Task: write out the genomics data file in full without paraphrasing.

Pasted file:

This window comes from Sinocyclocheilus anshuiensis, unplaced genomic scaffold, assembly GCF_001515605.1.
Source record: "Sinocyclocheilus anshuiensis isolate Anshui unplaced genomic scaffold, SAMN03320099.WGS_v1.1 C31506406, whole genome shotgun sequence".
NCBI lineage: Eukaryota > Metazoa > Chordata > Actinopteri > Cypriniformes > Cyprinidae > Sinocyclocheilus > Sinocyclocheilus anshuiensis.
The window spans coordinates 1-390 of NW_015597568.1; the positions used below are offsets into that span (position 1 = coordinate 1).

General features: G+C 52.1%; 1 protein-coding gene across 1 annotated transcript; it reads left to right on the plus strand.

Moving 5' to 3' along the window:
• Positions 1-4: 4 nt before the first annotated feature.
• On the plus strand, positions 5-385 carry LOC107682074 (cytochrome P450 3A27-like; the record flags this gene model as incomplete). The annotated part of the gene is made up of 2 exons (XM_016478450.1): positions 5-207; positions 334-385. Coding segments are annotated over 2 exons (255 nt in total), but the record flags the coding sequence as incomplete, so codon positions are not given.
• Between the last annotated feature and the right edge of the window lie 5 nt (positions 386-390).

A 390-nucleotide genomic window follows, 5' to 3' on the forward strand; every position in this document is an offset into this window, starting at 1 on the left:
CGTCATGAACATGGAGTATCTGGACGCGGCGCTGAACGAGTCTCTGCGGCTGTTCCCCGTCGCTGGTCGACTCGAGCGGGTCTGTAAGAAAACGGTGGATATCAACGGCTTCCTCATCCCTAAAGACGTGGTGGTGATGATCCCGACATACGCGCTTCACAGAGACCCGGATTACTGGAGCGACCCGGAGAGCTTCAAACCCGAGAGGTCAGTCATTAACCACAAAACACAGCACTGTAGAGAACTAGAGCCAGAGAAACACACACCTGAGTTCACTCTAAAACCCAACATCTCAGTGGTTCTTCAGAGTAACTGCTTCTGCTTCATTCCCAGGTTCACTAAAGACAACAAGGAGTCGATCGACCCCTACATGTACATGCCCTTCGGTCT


This window comes from Sinocyclocheilus anshuiensis, unplaced genomic scaffold, assembly GCF_001515605.1.
Source record: "Sinocyclocheilus anshuiensis isolate Anshui unplaced genomic scaffold, SAMN03320099.WGS_v1.1 C31506406, whole genome shotgun sequence".
NCBI lineage: Eukaryota > Metazoa > Chordata > Actinopteri > Cypriniformes > Cyprinidae > Sinocyclocheilus > Sinocyclocheilus anshuiensis.
The window spans coordinates 1-390 of NW_015597568.1; the positions used below are offsets into that span (position 1 = coordinate 1).

General features: G+C 52.1%; 1 protein-coding gene across 1 annotated transcript; it reads left to right on the plus strand.

Moving 5' to 3' along the window:
• Positions 1-4: 4 nt before the first annotated feature.
• On the plus strand, positions 5-385 carry LOC107682074 (cytochrome P450 3A27-like; the record flags this gene model as incomplete). The annotated part of the gene is made up of 2 exons (XM_016478450.1): positions 5-207; positions 334-385. Coding segments are annotated over 2 exons (255 nt in total), but the record flags the coding sequence as incomplete, so codon positions are not given.
• Between the last annotated feature and the right edge of the window lie 5 nt (positions 386-390).

A 390-nucleotide genomic window follows, 5' to 3' on the forward strand; every position in this document is an offset into this window, starting at 1 on the left:
CGTCATGAACATGGAGTATCTGGACGCGGCGCTGAACGAGTCTCTGCGGCTGTTCCCCGTCGCTGGTCGACTCGAGCGGGTCTGTAAGAAAACGGTGGATATCAACGGCTTCCTCATCCCTAAAGACGTGGTGGTGATGATCCCGACATACGCGCTTCACAGAGACCCGGATTACTGGAGCGACCCGGAGAGCTTCAAACCCGAGAGGTCAGTCATTAACCACAAAACACAGCACTGTAGAGAACTAGAGCCAGAGAAACACACACCTGAGTTCACTCTAAAACCCAACATCTCAGTGGTTCTTCAGAGTAACTGCTTCTGCTTCATTCCCAGGTTCACTAAAGACAACAAGGAGTCGATCGACCCCTACATGTACATGCCCTTCGGTCT